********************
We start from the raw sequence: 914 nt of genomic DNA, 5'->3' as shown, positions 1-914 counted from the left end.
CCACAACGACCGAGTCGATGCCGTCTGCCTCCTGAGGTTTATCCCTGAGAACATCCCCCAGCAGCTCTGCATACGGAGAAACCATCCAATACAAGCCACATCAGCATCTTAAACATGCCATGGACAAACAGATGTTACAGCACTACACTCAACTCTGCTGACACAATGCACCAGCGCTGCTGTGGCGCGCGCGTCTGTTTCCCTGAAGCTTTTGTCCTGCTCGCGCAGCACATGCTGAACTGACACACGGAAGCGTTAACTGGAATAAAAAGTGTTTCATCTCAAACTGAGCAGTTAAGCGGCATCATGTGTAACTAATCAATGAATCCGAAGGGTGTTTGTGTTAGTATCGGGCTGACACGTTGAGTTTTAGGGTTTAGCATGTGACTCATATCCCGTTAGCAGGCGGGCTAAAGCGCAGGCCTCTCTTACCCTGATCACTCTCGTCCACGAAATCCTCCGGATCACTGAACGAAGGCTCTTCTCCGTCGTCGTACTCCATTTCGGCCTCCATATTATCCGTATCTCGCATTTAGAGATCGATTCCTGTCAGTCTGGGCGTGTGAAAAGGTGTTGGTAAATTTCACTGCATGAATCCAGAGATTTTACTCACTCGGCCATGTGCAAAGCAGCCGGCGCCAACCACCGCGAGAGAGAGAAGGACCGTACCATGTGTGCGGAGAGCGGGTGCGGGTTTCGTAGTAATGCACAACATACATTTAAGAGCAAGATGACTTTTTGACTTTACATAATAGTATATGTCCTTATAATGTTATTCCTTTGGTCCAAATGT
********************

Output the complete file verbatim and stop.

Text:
We start from the raw sequence: 914 nt of genomic DNA, 5'->3' as shown, positions 1-914 counted from the left end.
CCACAACGACCGAGTCGATGCCGTCTGCCTCCTGAGGTTTATCCCTGAGAACATCCCCCAGCAGCTCTGCATACGGAGAAACCATCCAATACAAGCCACATCAGCATCTTAAACATGCCATGGACAAACAGATGTTACAGCACTACACTCAACTCTGCTGACACAATGCACCAGCGCTGCTGTGGCGCGCGCGTCTGTTTCCCTGAAGCTTTTGTCCTGCTCGCGCAGCACATGCTGAACTGACACACGGAAGCGTTAACTGGAATAAAAAGTGTTTCATCTCAAACTGAGCAGTTAAGCGGCATCATGTGTAACTAATCAATGAATCCGAAGGGTGTTTGTGTTAGTATCGGGCTGACACGTTGAGTTTTAGGGTTTAGCATGTGACTCATATCCCGTTAGCAGGCGGGCTAAAGCGCAGGCCTCTCTTACCCTGATCACTCTCGTCCACGAAATCCTCCGGATCACTGAACGAAGGCTCTTCTCCGTCGTCGTACTCCATTTCGGCCTCCATATTATCCGTATCTCGCATTTAGAGATCGATTCCTGTCAGTCTGGGCGTGTGAAAAGGTGTTGGTAAATTTCACTGCATGAATCCAGAGATTTTACTCACTCGGCCATGTGCAAAGCAGCCGGCGCCAACCACCGCGAGAGAGAGAAGGACCGTACCATGTGTGCGGAGAGCGGGTGCGGGTTTCGTAGTAATGCACAACATACATTTAAGAGCAAGATGACTTTTTGACTTTACATAATAGTATATGTCCTTATAATGTTATTCCTTTGGTCCAAATGT